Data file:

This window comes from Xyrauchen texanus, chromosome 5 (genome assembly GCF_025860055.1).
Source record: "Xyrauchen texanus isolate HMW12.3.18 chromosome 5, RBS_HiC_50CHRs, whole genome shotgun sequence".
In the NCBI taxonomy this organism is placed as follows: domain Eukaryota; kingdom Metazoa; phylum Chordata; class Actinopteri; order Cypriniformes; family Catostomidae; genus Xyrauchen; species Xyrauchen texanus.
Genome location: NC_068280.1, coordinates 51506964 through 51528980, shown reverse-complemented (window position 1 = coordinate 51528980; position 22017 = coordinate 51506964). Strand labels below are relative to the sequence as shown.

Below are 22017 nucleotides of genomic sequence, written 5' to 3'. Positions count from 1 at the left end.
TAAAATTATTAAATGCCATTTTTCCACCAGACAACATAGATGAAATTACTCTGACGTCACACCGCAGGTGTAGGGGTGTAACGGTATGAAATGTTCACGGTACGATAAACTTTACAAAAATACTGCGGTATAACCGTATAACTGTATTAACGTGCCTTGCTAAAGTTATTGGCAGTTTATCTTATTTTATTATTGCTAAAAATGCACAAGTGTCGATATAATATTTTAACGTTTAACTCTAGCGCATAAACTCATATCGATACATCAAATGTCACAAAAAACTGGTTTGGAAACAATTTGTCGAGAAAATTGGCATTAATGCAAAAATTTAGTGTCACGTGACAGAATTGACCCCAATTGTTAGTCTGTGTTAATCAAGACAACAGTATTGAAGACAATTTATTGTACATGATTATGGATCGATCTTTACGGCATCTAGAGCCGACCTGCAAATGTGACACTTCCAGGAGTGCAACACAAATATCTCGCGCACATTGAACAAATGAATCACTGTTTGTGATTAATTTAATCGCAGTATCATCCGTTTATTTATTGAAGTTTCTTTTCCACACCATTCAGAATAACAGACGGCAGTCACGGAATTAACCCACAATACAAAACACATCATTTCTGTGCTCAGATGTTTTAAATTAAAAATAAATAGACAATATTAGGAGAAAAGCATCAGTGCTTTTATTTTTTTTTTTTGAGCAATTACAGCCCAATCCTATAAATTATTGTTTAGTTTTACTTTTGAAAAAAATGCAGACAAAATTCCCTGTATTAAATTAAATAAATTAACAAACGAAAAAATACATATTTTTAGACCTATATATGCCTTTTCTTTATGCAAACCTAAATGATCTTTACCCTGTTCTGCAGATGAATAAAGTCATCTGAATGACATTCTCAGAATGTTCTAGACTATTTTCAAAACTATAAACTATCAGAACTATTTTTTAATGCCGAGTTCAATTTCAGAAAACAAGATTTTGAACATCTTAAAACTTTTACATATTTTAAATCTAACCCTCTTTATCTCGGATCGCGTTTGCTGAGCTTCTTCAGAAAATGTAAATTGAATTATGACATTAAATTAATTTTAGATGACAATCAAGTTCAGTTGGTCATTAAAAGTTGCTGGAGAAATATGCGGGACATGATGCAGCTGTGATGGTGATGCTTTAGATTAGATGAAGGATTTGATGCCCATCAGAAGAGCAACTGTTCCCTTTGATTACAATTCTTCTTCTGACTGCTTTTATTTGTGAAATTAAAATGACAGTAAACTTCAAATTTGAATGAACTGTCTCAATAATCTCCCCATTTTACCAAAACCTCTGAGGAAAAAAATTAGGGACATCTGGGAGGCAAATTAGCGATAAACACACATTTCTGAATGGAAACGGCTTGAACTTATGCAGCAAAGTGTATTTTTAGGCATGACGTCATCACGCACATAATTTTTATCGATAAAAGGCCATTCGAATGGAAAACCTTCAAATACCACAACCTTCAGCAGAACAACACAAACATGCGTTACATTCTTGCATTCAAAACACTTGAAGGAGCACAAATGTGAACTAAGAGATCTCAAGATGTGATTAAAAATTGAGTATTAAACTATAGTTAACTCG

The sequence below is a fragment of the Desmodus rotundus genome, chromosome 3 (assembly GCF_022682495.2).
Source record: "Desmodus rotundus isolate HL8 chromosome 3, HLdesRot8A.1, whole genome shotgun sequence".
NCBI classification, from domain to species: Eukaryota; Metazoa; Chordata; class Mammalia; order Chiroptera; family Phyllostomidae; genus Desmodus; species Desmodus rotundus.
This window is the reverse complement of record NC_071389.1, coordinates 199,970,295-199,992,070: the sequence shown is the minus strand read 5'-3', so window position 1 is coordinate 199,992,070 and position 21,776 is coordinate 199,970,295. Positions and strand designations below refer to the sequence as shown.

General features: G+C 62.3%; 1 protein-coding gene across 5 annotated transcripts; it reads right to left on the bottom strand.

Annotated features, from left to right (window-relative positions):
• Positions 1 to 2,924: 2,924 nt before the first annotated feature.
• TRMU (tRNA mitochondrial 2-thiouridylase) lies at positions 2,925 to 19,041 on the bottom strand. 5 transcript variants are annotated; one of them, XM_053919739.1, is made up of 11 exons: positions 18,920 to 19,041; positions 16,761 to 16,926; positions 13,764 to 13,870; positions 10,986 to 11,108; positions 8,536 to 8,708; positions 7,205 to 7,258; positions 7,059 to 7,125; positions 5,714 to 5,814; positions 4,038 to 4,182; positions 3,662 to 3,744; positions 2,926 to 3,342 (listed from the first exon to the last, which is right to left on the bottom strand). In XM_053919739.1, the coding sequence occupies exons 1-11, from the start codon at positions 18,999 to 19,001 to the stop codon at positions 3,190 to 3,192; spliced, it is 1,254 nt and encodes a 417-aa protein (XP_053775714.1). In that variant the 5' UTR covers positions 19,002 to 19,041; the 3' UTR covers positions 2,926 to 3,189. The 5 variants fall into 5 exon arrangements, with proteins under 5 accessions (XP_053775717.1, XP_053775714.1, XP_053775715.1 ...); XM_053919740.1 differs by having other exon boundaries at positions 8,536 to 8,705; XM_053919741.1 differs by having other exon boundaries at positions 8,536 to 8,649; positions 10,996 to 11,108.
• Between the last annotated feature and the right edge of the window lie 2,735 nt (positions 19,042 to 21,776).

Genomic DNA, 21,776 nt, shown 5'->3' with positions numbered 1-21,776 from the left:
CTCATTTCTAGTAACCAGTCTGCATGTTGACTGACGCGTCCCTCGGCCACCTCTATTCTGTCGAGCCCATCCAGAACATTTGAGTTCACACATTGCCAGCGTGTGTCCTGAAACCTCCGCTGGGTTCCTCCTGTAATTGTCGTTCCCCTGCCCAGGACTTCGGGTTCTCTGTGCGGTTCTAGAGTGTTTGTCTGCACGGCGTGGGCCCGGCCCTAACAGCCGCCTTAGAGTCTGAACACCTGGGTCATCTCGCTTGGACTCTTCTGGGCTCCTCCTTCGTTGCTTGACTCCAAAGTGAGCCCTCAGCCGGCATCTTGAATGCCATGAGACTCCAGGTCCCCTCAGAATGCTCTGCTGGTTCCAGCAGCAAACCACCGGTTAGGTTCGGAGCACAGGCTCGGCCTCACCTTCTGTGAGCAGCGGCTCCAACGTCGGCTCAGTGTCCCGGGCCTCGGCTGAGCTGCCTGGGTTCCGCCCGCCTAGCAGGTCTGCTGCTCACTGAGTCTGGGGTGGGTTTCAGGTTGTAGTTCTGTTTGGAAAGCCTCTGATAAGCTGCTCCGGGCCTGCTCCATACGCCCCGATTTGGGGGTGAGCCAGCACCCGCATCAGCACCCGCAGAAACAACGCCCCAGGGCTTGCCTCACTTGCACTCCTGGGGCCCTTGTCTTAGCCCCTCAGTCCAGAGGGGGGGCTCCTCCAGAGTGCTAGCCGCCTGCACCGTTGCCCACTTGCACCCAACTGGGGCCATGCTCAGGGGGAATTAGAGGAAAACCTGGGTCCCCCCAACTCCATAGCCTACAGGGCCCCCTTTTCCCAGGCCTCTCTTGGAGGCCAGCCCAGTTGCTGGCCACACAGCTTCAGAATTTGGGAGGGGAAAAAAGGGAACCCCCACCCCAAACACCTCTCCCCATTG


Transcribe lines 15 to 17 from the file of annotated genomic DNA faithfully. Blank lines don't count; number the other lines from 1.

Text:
• Between the last annotated feature and the right edge of the window lie 2,735 nt (positions 19,042 to 21,776).

Genomic DNA, 21,776 nt, shown 5'->3' with positions numbered 1-21,776 from the left:
CTCATTTCTAGTAACCAGTCTGCATGTTGACTGACGCGTCCCTCGGCCACCTCTATTCTGTCGAGCCCATCCAGAACATTTGAGTTCACACATTGCCAGCGTGTGTCCTGAAACCTCCGCTGGGTTCCTCCTGTAATTGTCGTTCCCCTGCCCAGGACTTCGGGTTCTCTGTGCGGTTCTAGAGTGTTTGTCTGCACGGCGTGGGCCCGGCCCTAACAGCCGCCTTAGAGTCTGAACACCTGGGTCATCTCGCTTGGACTCTTCTGGGCTCCTCCTTCGTTGCTTGACTCCAAAGTGAGCCCTCAGCCGGCATCTTGAATGCCATGAGACTCCAGGTCCCCTCAGAATGCTCTGCTGGTTCCAGCAGCAAACCACCGGTTAGGTTCGGAGCACAGGCTCGGCCTCACCTTCTGTGAGCAGCGGCTCCAACGTCGGCTCAGTGTCCCGGGCCTCGGCTGAGCTGCCTGGGTTCCGCCCGCCTAGCAGGTCTGCTGCTCACTGAGTCTGGGGTGGGTTTCAGGTTGTAGTTCTGTTTGGAAAGCCTCTGATAAGCTGCTCCGGGCCTGCTCCATACGCCCCGATTTGGGGGTGAGCCAGCACCCGCATCAGCACCCGCAGAAACAACGCCCCAGGGCTTGCCTCACTTGCACTCCTGGGGCCCTTGTCTTAGCCCCTCAGTCCAGAGGGGGGGCTCCTCCAGAGTGCTAGCCGCCTGCACCGTTGCCCACTTGCACCCAACTGGGGCCATGCTCAGGGGGAATTAGAGGAAAACCTGGGTCCCCCCAACTCCATAGCCTACAGGGCCCCCTTTTCCCAGGCCTCTCTTGGAGGCCAGCCCAGTTGCTGGCCACACAGCTTCAGAATTTGGGAGGGGAAAAAAGGGAACCCCCACCCCAAACACCTCTCCCCATTG